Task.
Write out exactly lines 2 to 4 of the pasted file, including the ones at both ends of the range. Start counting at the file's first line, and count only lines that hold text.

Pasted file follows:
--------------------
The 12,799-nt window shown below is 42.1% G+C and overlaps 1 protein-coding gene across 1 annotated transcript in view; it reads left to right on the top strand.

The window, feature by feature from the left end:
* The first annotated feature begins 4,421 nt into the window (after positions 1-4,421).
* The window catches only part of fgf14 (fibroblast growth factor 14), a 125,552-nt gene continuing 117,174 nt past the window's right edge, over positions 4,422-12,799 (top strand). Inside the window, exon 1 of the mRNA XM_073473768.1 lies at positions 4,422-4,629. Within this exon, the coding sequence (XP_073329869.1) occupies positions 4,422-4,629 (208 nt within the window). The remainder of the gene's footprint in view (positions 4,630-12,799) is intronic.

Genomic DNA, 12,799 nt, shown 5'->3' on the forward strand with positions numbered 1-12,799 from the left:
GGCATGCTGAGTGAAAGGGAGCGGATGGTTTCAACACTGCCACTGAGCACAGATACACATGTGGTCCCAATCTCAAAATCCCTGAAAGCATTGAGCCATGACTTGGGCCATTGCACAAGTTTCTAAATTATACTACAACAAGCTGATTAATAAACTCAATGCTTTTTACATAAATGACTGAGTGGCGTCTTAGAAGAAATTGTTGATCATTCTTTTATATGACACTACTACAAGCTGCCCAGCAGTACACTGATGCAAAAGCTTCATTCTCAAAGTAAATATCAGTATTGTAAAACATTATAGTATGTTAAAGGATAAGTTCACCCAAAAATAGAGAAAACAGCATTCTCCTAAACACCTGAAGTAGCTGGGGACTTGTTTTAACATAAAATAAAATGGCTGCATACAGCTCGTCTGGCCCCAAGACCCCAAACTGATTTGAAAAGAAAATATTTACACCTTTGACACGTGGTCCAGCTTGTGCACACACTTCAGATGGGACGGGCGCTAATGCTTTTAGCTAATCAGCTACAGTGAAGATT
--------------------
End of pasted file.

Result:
The window, feature by feature from the left end:
* The first annotated feature begins 4,421 nt into the window (after positions 1-4,421).
* The window catches only part of fgf14 (fibroblast growth factor 14), a 125,552-nt gene continuing 117,174 nt past the window's right edge, over positions 4,422-12,799 (top strand). Inside the window, exon 1 of the mRNA XM_073473768.1 lies at positions 4,422-4,629. Within this exon, the coding sequence (XP_073329869.1) occupies positions 4,422-4,629 (208 nt within the window). The remainder of the gene's footprint in view (positions 4,630-12,799) is intronic.